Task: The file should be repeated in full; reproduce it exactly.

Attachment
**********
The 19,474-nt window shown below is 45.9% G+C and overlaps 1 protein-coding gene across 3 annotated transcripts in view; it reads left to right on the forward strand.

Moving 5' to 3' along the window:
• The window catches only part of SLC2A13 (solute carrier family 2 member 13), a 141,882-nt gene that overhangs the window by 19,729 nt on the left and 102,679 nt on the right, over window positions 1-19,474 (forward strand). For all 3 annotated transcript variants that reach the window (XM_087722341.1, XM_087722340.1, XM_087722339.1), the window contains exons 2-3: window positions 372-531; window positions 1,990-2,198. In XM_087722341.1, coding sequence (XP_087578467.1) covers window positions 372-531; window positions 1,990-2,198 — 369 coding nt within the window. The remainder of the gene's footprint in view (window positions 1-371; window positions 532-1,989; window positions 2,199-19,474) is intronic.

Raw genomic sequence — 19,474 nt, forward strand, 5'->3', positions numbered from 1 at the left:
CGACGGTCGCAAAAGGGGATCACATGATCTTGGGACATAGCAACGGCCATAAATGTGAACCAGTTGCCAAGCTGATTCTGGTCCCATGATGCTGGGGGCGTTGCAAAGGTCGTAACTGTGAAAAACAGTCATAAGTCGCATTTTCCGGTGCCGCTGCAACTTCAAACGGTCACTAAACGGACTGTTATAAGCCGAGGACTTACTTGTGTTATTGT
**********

The 19,474-nt window shown below is 45.9% G+C and overlaps 1 protein-coding gene across 3 annotated transcripts in view; it reads left to right on the forward strand.

Moving 5' to 3' along the window:
• The window catches only part of SLC2A13 (solute carrier family 2 member 13), a 141,882-nt gene that overhangs the window by 19,729 nt on the left and 102,679 nt on the right, over window positions 1-19,474 (forward strand). For all 3 annotated transcript variants that reach the window (XM_087722341.1, XM_087722340.1, XM_087722339.1), the window contains exons 2-3: window positions 372-531; window positions 1,990-2,198. In XM_087722341.1, coding sequence (XP_087578467.1) covers window positions 372-531; window positions 1,990-2,198 — 369 coding nt within the window. The remainder of the gene's footprint in view (window positions 1-371; window positions 532-1,989; window positions 2,199-19,474) is intronic.

Raw genomic sequence — 19,474 nt, forward strand, 5'->3', positions numbered from 1 at the left:
CGACGGTCGCAAAAGGGGATCACATGATCTTGGGACATAGCAACGGCCATAAATGTGAACCAGTTGCCAAGCTGATTCTGGTCCCATGATGCTGGGGGCGTTGCAAAGGTCGTAACTGTGAAAAACAGTCATAAGTCGCATTTTCCGGTGCCGCTGCAACTTCAAACGGTCACTAAACGGACTGTTATAAGCCGAGGACTTACTTGTGTTATTGT